Buzz surrounds the NBAís Russell Westbrook and his flashy post-game attire. NBA All-Star Amaríe Stoudemire and rapper Jay-Z wear brooches with their tuxedos. And who could forget those yellow-black-and-white animal-print Versace pants NFL MVP Cam Newton wore leading up to the Super Bowl in February?

The brands capitalize on those moments with photos and credit information on social media platforms ó such as Instagram ó frequented by millennials, who are not as beholden to calcified notions of masculinity and stereotypically male attire.

"Social media has grown increasingly relevant to millennials, and many males are drawing inspiration from their favorite sports stars and celebrities that are sponsored by major brands," said Britanny Carter, a retail analyst for the market research company IBISWorld. "For example, David Beckham has millions in sponsorship deals that pay him to advertise accessories and unique items through his social media platforms. Accessories are a simple way for males to differentiate and express themselves."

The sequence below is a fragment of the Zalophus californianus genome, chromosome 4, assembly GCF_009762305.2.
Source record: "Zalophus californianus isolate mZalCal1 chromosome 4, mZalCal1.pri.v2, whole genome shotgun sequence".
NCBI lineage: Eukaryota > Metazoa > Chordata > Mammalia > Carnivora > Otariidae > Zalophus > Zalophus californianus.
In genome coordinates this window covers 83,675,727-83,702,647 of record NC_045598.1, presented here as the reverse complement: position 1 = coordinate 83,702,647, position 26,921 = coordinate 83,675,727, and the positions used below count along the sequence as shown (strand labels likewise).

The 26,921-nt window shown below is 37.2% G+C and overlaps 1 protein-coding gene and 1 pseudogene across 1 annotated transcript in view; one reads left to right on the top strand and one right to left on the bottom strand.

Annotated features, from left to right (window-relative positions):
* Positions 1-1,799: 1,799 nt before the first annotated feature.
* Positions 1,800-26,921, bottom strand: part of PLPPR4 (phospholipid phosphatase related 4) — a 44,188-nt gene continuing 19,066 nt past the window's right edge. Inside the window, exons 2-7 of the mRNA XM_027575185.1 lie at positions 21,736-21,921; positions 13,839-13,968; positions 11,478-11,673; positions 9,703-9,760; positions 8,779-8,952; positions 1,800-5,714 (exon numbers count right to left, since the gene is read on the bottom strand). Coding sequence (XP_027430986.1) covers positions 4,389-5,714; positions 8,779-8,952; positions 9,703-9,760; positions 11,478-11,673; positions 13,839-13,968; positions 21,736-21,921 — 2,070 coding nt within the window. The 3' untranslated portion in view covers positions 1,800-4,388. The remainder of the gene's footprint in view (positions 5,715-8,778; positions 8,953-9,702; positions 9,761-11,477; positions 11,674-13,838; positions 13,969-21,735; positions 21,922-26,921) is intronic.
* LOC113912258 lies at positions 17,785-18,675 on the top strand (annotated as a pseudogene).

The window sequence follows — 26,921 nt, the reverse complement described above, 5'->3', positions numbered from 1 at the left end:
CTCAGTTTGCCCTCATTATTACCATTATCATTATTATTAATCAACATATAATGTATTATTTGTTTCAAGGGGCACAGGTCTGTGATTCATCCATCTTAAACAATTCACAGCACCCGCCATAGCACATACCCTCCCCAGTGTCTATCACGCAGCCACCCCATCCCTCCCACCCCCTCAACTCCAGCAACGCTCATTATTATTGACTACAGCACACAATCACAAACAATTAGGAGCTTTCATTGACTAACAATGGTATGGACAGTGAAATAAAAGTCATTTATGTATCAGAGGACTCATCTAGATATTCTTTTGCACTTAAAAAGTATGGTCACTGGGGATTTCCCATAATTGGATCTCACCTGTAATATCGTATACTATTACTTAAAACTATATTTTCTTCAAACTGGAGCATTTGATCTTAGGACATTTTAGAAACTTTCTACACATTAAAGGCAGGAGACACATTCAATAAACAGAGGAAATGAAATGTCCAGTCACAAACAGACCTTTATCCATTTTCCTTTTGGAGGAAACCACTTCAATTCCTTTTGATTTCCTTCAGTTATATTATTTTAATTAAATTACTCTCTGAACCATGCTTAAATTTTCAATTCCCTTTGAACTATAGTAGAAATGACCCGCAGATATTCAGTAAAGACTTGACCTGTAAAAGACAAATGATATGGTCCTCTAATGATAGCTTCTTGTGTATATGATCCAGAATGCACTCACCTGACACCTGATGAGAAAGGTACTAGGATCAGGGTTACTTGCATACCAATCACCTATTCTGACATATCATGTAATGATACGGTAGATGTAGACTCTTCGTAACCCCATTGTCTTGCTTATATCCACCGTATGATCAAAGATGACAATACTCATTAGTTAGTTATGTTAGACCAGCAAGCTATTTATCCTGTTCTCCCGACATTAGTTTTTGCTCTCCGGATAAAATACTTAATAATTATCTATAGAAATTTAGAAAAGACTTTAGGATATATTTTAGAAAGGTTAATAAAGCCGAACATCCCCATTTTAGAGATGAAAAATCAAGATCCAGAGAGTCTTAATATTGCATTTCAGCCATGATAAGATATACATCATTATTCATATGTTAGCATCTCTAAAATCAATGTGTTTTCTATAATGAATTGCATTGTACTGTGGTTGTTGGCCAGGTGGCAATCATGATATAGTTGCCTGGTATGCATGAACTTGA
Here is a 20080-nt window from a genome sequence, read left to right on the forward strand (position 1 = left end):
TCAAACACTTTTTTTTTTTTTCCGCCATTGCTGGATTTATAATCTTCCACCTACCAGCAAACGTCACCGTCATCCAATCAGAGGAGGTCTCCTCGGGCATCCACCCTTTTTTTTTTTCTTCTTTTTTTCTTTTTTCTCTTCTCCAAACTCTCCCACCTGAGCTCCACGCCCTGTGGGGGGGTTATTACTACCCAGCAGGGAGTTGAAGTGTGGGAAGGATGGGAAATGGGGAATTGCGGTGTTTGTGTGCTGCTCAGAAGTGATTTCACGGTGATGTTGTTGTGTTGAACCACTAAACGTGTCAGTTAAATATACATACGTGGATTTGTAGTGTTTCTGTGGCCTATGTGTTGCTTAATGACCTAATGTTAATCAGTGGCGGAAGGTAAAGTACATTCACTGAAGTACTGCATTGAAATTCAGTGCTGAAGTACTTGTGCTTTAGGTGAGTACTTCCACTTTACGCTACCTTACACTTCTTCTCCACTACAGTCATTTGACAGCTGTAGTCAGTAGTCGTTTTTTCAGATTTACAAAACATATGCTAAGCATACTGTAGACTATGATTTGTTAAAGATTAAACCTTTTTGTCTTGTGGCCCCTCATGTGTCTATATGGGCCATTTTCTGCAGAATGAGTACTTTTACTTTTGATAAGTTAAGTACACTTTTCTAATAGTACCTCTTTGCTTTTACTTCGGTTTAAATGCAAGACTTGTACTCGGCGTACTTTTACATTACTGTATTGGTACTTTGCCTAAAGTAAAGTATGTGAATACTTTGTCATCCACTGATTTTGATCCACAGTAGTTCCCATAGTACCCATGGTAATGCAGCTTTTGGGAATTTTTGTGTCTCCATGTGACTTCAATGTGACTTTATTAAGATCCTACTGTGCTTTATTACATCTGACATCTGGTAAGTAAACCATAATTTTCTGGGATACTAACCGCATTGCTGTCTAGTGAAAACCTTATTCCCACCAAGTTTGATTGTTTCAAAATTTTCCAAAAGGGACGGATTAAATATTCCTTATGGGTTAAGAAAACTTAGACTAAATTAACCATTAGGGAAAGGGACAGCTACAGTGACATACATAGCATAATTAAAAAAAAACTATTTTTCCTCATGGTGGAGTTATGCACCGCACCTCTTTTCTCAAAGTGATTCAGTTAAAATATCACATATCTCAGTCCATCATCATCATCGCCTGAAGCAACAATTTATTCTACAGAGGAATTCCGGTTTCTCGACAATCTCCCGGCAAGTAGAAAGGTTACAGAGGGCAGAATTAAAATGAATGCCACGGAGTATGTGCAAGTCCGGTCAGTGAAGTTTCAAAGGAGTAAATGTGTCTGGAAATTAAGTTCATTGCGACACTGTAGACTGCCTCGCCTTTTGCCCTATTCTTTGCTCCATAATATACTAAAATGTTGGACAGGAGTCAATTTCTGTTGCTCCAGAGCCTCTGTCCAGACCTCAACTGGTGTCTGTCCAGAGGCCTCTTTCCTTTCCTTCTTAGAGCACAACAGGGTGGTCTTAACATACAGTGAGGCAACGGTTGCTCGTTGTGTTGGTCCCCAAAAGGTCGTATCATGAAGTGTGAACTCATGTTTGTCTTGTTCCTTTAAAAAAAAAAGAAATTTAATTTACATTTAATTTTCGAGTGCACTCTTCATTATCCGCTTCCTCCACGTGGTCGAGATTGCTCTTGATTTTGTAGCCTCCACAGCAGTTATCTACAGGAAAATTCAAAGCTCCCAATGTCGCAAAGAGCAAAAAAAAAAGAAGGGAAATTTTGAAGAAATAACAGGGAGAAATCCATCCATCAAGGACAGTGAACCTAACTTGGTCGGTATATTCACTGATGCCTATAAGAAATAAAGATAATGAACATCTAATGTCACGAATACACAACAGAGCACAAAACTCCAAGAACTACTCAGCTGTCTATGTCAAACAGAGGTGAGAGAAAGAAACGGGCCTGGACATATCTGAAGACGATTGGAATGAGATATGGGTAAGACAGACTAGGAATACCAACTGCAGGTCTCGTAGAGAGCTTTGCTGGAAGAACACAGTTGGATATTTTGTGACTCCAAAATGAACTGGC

Retail stores devoted to menís clothing bring in $10.3 billion a year, according to the IBISWorld report "Menís Clothing Stores in the US." This year, accessories are expected to account for 7.5 percent of that revenue. Over the past five years, the U.S. menís clothing stores industry has grown an annualized 1.8 percent, IBISWorld industry data estimates, and revenue is expected to grow at an annualized 2.0 percent over the next five years.

Gian Marco Menswear was ahead of the trend when it opened in 1990 and immediately started stocking colorful accessories from London and Milan.

"Itís our belief that the world needs brightening up," said Marc Sklar, president, CEO and managing partner of the Mount Vernon boutique. "Itís never in bad taste and too garish. The world is replete with boring clothes. Thereís no need to be another one of those purveyors."

Sklar said itís encouraging to see more men and stores incorporating brighter, bolder accessories.